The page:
A new artistic lighting for Giulio Romano’s Pescherie (fish market) has launched the series of events to be held through the year in the city of Mantua, Italy’s 2016 Capital of Culture.

By Martina Bollini

A new artistic lighting for Giulio Romano’s Pescherie (fish market) has launched the series of events to be held through the year in the city of Mantua, Italy’s 2016 Capital of Culture. Mantua, one of the most important centers of the Italian Renaissance, was ruled for four hundred years by the Gonzaga family. Prestigious artists like Pisanello, Leon Battista Alberti, Giulio Romano, and Correggio worked at their court.

Giulio Romano left Rome for Mantua in 1524. He dominated the artistic scene of the city until his death, in 1546. The most important of all his works is the Palazzo del Te, designed and frescoed between 1525 and 1535 as a suburban residence for Federico II Gonzaga

The Pescherie, a double ashlar-work portico, were built around 1536 over the Rio (a canal connecting two of the artificial lakes that surround the city). Originally intended as a fish market, the area was connected with the so-called Beccherie, a public slaughterhouse built in the same period on another project by Giulio Romano and demolished around the first half of the 19th century. After decades of abandonment, the recent intervention aims to restore an urban space through the medium of light.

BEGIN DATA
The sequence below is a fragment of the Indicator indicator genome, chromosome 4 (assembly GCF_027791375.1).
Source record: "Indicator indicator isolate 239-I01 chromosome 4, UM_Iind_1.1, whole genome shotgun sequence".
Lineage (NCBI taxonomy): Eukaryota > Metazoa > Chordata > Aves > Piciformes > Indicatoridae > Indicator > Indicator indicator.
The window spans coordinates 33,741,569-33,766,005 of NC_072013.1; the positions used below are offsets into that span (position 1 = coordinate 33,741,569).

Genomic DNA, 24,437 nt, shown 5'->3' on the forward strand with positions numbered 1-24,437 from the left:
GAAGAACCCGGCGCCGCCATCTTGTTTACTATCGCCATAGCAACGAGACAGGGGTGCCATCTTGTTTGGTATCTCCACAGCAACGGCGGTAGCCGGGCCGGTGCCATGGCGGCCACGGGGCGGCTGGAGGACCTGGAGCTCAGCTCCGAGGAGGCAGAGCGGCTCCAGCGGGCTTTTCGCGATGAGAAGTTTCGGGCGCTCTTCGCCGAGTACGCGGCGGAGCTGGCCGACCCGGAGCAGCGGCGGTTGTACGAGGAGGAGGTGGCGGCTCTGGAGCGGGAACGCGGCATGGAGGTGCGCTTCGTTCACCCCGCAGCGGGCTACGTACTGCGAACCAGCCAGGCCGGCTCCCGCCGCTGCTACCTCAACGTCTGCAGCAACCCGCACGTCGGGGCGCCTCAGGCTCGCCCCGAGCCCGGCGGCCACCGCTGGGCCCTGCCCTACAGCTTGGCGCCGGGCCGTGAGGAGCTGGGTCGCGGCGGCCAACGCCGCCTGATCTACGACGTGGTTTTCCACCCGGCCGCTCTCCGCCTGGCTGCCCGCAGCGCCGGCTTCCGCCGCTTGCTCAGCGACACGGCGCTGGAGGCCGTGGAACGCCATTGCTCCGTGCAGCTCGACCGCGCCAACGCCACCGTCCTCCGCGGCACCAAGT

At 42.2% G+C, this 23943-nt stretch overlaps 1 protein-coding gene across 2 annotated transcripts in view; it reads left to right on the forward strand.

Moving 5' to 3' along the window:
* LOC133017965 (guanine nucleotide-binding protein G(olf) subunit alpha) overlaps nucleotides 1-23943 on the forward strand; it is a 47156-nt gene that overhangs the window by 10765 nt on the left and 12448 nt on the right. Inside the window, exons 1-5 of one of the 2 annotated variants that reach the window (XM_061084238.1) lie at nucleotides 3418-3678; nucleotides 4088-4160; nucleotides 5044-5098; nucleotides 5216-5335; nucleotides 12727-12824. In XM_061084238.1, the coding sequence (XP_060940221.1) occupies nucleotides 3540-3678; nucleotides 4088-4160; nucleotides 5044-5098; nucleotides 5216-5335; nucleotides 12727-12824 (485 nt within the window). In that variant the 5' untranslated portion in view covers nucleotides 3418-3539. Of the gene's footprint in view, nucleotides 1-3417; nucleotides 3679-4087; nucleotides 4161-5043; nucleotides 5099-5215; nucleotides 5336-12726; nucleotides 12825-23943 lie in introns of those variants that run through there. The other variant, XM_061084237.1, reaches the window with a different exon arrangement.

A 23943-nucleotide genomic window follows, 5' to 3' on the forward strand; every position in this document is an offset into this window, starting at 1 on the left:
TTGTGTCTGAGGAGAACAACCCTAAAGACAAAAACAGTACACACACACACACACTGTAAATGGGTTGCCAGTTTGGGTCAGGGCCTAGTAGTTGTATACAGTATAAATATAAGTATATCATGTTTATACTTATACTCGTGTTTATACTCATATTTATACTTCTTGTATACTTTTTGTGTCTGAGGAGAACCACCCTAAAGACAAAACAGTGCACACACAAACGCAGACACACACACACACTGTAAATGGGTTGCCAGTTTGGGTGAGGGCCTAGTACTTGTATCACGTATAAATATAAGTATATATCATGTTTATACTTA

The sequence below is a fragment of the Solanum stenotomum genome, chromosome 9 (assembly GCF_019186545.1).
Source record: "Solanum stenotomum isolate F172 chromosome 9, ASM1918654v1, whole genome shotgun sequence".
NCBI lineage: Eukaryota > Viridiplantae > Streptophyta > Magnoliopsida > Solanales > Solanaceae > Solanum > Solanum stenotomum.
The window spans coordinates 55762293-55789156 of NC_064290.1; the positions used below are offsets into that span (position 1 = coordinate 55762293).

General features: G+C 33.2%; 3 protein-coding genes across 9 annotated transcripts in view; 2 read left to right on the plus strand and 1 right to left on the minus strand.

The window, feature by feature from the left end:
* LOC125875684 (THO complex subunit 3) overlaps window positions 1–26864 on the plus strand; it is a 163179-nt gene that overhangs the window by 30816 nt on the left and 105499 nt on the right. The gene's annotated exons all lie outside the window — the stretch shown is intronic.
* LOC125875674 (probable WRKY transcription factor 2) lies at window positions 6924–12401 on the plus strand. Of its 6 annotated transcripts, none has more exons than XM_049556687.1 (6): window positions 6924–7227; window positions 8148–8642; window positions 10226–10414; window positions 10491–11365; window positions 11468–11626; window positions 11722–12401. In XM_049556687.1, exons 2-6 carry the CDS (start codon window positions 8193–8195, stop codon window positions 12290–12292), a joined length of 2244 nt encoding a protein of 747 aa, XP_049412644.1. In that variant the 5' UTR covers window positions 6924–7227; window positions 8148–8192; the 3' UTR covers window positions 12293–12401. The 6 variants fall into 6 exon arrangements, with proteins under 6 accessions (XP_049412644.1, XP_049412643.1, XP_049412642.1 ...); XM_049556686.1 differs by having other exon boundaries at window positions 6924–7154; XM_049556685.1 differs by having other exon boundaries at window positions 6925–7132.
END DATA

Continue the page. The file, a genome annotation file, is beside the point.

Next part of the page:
Further Reading: Manfredo Tafuri, Giulio Romano, Cambridge University Press, 1989; Barbara Furlotti and Guido Rebecchini,  The Art and Architecture of Mantua: Power and Patronage in the Renaissance, Thames & Hudson 2008.


The new artistic lighting of Giulio Romano’s Pescherie by light designer Giovanna Bellini. Photo by Gaia Cambiaggi.

Night View of Mantua.

Titian, Portrait of Giulio Romano, c. 1536, oil on canvas, Palazzo della Provincia, Mantua.

Palazzo del Te, aerial view.

Palazzo del Te, David’s Loggia

Palazzo del Te, Fall of the Giants.

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